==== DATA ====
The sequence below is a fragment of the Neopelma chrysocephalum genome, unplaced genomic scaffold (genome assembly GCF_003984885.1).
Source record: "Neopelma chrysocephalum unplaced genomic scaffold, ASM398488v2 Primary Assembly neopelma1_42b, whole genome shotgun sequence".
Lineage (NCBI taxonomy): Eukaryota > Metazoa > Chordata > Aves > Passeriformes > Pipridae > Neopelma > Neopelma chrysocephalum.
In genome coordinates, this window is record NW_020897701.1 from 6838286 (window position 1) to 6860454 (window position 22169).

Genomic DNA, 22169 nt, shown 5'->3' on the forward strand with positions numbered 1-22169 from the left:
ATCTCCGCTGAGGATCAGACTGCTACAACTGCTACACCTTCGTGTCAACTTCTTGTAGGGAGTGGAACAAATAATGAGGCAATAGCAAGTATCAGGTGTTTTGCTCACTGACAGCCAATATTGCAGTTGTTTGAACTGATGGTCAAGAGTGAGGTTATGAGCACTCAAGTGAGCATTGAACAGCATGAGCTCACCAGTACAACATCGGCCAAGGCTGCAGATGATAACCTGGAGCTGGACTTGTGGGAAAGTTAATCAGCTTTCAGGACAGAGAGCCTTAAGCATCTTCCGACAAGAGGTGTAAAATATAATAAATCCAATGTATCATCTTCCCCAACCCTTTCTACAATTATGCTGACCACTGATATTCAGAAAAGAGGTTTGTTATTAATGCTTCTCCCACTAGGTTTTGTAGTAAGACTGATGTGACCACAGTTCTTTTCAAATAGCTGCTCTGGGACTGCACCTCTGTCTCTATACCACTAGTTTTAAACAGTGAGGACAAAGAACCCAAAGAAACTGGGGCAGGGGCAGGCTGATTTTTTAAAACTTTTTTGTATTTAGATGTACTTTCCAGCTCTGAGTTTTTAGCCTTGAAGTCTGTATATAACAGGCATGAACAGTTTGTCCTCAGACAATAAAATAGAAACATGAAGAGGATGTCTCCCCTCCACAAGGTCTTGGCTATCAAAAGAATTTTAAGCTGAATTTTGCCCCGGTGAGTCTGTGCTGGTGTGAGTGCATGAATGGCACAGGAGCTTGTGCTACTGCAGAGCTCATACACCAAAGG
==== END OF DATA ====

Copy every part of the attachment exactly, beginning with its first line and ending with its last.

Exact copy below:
The sequence below is a fragment of the Neopelma chrysocephalum genome, unplaced genomic scaffold (genome assembly GCF_003984885.1).
Source record: "Neopelma chrysocephalum unplaced genomic scaffold, ASM398488v2 Primary Assembly neopelma1_42b, whole genome shotgun sequence".
Lineage (NCBI taxonomy): Eukaryota > Metazoa > Chordata > Aves > Passeriformes > Pipridae > Neopelma > Neopelma chrysocephalum.
In genome coordinates, this window is record NW_020897701.1 from 6838286 (window position 1) to 6860454 (window position 22169).

Genomic DNA, 22169 nt, shown 5'->3' on the forward strand with positions numbered 1-22169 from the left:
ATCTCCGCTGAGGATCAGACTGCTACAACTGCTACACCTTCGTGTCAACTTCTTGTAGGGAGTGGAACAAATAATGAGGCAATAGCAAGTATCAGGTGTTTTGCTCACTGACAGCCAATATTGCAGTTGTTTGAACTGATGGTCAAGAGTGAGGTTATGAGCACTCAAGTGAGCATTGAACAGCATGAGCTCACCAGTACAACATCGGCCAAGGCTGCAGATGATAACCTGGAGCTGGACTTGTGGGAAAGTTAATCAGCTTTCAGGACAGAGAGCCTTAAGCATCTTCCGACAAGAGGTGTAAAATATAATAAATCCAATGTATCATCTTCCCCAACCCTTTCTACAATTATGCTGACCACTGATATTCAGAAAAGAGGTTTGTTATTAATGCTTCTCCCACTAGGTTTTGTAGTAAGACTGATGTGACCACAGTTCTTTTCAAATAGCTGCTCTGGGACTGCACCTCTGTCTCTATACCACTAGTTTTAAACAGTGAGGACAAAGAACCCAAAGAAACTGGGGCAGGGGCAGGCTGATTTTTTAAAACTTTTTTGTATTTAGATGTACTTTCCAGCTCTGAGTTTTTAGCCTTGAAGTCTGTATATAACAGGCATGAACAGTTTGTCCTCAGACAATAAAATAGAAACATGAAGAGGATGTCTCCCCTCCACAAGGTCTTGGCTATCAAAAGAATTTTAAGCTGAATTTTGCCCCGGTGAGTCTGTGCTGGTGTGAGTGCATGAATGGCACAGGAGCTTGTGCTACTGCAGAGCTCATACACCAAAGG